Senua is a believable, broken character. She started out hearing voices, something modern day medicine would diagnose as schizophrenia that is, in her day, grounds for being locked in a house or kicked out of a village, and it just gets worse for her from there. She finds someone who helps quiet the voices, falls in love, he is killed in a terrible, terrible way (of screen, thankfully) and she goes on a very norse quest to reclaim her lover's soul from Hel. This is Orpheus in the Underworld, viking style.

The game is divided, less equally than I would like, between puzzle solving and combat. Combat is simple, consisting of three different attacks, a block and a dodge, but gets more complicated as more enemies are added. Two at a time is tough and three is just nasty, especially when the camera stays locked on one and his friends sweep around behind. The voice's in Senua's head are not all for show, thought, as they will warn the player when it is time to dodge a swing from off screen. It is not DmC but it works.

Hellblade is shit.

The rest of the time finds Senua wandering through liner environments that are frighteningly well rendered. They don't look, they look dream like, and later nightmare like. In these environments there are about two different kinds of puzzles. The first, and the not shit one, sees Senua switching back and forth between version of the same environment. Think the light and dark worlds from Soul Reaver, only not that good.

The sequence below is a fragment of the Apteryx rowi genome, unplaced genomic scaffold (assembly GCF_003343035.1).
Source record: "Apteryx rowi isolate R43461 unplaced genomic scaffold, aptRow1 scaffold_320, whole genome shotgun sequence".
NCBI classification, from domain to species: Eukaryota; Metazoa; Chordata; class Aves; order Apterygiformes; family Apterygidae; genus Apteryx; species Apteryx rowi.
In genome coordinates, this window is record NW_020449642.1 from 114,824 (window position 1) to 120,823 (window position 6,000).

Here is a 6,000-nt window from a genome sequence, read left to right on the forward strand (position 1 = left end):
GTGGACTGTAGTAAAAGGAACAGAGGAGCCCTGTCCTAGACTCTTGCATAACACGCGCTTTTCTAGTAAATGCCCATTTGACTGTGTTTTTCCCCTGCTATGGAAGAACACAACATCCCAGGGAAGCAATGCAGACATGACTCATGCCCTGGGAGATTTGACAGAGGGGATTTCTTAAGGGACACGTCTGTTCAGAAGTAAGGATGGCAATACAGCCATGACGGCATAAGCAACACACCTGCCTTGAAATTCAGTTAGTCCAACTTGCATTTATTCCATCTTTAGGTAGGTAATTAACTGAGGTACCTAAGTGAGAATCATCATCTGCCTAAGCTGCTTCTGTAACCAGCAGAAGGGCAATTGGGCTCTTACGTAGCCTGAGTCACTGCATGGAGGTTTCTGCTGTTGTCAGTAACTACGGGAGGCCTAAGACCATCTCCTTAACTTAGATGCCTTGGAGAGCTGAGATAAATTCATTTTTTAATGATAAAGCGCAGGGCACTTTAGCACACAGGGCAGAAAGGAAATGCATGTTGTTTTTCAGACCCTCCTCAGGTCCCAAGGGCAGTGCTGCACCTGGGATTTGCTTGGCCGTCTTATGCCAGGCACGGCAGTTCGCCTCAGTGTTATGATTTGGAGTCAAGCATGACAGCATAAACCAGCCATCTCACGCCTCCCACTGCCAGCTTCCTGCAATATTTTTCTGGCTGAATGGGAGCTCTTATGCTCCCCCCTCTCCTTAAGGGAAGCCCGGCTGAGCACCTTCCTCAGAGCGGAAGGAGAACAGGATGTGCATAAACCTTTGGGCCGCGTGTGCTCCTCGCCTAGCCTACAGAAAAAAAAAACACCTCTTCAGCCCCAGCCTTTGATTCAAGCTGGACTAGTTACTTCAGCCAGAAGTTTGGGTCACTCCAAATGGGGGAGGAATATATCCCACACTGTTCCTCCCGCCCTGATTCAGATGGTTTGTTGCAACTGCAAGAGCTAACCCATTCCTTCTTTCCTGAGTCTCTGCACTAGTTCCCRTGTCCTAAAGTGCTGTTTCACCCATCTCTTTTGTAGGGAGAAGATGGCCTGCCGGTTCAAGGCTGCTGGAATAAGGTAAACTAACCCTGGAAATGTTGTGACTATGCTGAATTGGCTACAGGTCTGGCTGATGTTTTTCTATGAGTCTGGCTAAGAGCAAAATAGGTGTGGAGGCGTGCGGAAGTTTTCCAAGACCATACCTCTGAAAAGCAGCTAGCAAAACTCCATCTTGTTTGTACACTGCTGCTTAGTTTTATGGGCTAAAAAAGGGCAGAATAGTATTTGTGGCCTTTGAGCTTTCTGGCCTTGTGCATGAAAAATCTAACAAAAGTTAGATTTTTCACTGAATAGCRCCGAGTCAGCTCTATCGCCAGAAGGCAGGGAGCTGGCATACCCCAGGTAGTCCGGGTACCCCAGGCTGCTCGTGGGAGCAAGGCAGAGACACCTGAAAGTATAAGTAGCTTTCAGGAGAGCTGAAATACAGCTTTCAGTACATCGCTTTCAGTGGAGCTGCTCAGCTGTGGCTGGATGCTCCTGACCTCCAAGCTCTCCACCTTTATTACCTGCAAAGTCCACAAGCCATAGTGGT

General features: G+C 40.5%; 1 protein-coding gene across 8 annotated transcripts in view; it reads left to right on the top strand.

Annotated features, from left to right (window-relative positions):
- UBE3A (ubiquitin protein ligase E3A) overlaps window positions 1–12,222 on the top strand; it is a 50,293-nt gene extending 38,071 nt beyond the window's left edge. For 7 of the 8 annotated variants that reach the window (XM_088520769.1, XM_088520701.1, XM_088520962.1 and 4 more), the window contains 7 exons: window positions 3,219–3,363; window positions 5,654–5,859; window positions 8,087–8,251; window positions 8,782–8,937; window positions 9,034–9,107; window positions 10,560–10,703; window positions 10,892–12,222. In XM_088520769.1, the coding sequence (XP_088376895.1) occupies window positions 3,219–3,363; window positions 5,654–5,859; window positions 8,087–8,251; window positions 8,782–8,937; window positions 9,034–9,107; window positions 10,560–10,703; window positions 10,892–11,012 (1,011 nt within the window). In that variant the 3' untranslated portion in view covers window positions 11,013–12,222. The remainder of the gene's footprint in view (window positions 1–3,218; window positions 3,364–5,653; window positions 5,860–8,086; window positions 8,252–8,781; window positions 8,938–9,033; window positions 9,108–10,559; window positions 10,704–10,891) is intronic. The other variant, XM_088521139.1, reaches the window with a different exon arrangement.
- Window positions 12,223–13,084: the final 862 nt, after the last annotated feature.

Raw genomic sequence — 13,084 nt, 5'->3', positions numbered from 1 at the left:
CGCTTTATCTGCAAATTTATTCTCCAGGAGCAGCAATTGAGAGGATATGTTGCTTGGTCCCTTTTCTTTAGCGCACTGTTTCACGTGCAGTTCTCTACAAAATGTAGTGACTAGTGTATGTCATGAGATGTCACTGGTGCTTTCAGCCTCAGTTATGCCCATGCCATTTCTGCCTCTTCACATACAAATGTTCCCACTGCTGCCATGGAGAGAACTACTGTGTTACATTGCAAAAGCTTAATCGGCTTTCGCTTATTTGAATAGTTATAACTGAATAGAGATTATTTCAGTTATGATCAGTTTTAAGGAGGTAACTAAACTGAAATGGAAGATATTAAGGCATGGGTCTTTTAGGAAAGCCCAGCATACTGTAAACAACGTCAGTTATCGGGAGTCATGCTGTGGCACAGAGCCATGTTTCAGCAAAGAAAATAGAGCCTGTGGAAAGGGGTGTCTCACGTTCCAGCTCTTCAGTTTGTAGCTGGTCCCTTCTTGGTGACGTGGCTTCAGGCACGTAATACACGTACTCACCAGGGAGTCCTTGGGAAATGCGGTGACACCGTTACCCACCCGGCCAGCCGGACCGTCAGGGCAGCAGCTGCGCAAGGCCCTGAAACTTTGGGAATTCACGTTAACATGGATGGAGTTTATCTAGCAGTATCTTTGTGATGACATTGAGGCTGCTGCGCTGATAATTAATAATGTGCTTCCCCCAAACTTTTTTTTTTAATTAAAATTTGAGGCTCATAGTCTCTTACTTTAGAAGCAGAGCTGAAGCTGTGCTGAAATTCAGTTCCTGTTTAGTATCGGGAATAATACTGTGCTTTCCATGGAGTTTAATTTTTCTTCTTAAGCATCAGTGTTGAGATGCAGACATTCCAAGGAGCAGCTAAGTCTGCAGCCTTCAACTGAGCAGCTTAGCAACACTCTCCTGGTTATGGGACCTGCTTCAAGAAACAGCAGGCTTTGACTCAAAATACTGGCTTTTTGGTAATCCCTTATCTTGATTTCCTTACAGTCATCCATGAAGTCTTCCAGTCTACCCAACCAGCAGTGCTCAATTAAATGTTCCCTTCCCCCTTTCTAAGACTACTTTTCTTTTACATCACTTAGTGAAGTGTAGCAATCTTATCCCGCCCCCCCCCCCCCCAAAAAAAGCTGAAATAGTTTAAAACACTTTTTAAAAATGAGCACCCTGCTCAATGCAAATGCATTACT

And the second kind of puzzle? The shit ones? Doors are locked by runes and Senua must find those same shapes somewhere in the surrounding area. Hellblade does throw the player a bone by at least indicating when the player is close but even so, these are unintuitive needle in a haystack boring ass searches that take up far too much time and are never, ever fun.